The mission decided then to buy a four tatami room house adjoining the compound of the Kindergarten. When the mothers saw the rooms we offered them, they refused them: they had sent their children to a Western Kindergarten wishing them to sit on chairs and work on tables. I myself was very enthusiastic about the idea of children playing on the floor (Tatami) in Europe since we let the children play on the floor.
We started to accept students in these tatami rooms: Kiyoshi Imai, Hiroshi Nakamura, Kuniyasu Take and Sato, later on Tsujimura and Hatakeyama followed. All of them studied at Doshisha University except Tsujimura.
In the morning, we met for a prayer in front of the kindergarten. In the evening, we used to read together texts by Dietrich Bonhoeffer. - Imai-san often walked through the garden and talked with the four year old Georg telling him: "Both of us will be oomono later on". Georg liked to climb with his pal Hajime in the trees of the garden. Many years later, in 1971, when Georg got ill, Nakagami-san prayed to God to spare Georg and to take him, the old man instead. - .When I visited Japan I attended the memorial service of the death of Nakagami-san in the neighbourhood of Kokusaigakusei-no-Ie. So Georg passed away first on Sept. 16 and, Nakagami followed him.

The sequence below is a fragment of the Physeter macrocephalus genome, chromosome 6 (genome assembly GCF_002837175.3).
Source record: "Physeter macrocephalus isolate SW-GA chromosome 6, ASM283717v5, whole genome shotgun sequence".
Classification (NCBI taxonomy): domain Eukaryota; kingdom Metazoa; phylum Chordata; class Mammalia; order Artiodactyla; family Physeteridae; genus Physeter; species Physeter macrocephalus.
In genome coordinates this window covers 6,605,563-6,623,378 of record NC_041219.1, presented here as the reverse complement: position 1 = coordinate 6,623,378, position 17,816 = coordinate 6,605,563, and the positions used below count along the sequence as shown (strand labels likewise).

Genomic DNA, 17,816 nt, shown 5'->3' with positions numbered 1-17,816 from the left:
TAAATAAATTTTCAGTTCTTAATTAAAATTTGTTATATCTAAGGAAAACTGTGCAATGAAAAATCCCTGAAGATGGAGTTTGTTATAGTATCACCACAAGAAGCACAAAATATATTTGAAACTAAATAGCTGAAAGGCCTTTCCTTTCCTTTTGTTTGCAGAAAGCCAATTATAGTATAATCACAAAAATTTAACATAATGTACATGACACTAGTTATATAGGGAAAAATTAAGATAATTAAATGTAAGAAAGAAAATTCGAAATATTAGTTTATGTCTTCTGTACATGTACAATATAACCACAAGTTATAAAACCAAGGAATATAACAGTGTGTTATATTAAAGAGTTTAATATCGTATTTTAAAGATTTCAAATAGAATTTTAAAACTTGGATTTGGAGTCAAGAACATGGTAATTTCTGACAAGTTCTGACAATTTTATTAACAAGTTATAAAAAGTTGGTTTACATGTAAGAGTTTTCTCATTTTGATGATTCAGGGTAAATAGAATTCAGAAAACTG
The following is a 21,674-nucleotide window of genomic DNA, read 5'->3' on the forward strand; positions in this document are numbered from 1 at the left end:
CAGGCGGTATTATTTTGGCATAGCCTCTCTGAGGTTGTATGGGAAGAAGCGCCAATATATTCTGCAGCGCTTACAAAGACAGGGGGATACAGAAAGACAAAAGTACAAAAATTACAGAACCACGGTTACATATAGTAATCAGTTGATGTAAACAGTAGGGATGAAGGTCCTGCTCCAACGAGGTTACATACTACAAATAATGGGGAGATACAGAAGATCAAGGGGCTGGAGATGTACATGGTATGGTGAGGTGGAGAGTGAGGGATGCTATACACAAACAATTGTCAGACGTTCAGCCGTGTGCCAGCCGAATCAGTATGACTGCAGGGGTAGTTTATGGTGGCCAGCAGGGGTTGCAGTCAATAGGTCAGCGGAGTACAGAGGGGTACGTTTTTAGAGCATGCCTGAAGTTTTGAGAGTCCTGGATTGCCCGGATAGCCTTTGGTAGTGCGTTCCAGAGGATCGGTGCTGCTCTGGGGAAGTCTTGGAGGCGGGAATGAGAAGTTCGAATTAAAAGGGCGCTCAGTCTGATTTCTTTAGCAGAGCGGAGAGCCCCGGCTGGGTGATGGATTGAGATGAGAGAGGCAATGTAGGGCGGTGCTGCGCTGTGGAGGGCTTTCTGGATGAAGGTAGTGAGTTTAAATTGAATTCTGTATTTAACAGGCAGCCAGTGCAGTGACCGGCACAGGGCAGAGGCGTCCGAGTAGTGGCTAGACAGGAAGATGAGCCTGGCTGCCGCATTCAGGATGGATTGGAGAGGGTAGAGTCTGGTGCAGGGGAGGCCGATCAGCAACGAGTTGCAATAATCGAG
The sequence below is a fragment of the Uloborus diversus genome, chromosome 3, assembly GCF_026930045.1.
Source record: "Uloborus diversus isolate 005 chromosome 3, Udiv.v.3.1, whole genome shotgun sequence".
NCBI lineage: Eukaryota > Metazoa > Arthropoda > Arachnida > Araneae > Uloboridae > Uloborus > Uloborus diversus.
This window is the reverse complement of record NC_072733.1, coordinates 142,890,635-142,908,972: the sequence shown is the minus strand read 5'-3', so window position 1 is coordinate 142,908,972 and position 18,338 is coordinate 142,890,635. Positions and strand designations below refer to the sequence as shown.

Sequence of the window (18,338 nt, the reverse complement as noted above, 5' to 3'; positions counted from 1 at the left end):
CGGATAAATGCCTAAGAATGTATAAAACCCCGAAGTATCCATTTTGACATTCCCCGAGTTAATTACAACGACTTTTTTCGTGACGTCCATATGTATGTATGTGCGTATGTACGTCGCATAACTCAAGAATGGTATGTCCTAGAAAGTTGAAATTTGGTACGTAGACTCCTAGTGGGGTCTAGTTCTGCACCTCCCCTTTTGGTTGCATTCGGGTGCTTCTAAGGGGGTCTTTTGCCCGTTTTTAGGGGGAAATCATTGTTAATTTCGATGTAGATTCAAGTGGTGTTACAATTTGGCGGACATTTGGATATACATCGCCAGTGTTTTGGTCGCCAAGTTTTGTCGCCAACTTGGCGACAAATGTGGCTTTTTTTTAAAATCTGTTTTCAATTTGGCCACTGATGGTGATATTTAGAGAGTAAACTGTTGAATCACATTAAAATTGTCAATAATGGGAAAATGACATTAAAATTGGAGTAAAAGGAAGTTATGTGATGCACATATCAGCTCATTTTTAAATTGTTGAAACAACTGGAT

In our house, there were some female students living on the third floor: Hisako Nakano, studying at the English Department of Doshisha Women's College. Yoshimi Kurata was also living there for some time after having finished her studies at the Anglican Women's College and continued at the Doshisha Faculty of Theology.
In the German class (kaiwa class), there were above all students in medicine who were participating: Shunzo Maetani, Ban, and others, who became recognized surgeons and specialists. There was also Hidenosuke Nishio, Shunzo Yajima and others. We used to read famous writers and sang German songs under my charge. Nishio-san had arranged a booklet with songs. At the same time his mother was teaching Kathi and Veronika how to play the piano. We had them also take violin lessons. Aside from this, they learnt some Japanese dance.
I was occasionally invited by the wives of some professors from the Doshisha Faculty of Theology like Fujishiro-san, Endo-san, Oogata-san and others. Werner and I had regular meetings with some foreign teachers of Doshisha, as Otis Cary, Bob Grant and Wood, later joined by Masao Takenaka coming from the United States, and their wives. Mary Wood was teaching Social Welfare at the Doshisha. The Cary couple were both second generation missionaries, Otis having been born and raised in Japan, whereas Alice had been raised in Turkey in a missionary's family.
In the mission house, we had sometimes guests, e.g. from Panmunjong, Korea, passing their furlough / vacation in Japan. They were members of the Swiss Army as part of the Neutral Supervisory Commission together with representatives from Poland, Czechoslovakia and Sweden. These Swiss had collected among themselves some money for the needy students in the Swiss Mission House at the Shogoin. There were always lively discussions with guests in the House at the Shogoin. Oskar Pfenninger stayed on in Japan. When we left Japan in 1959, he stayed as a supervisor of the house and administered the building planning for Kokusai-gakusei-no-ie.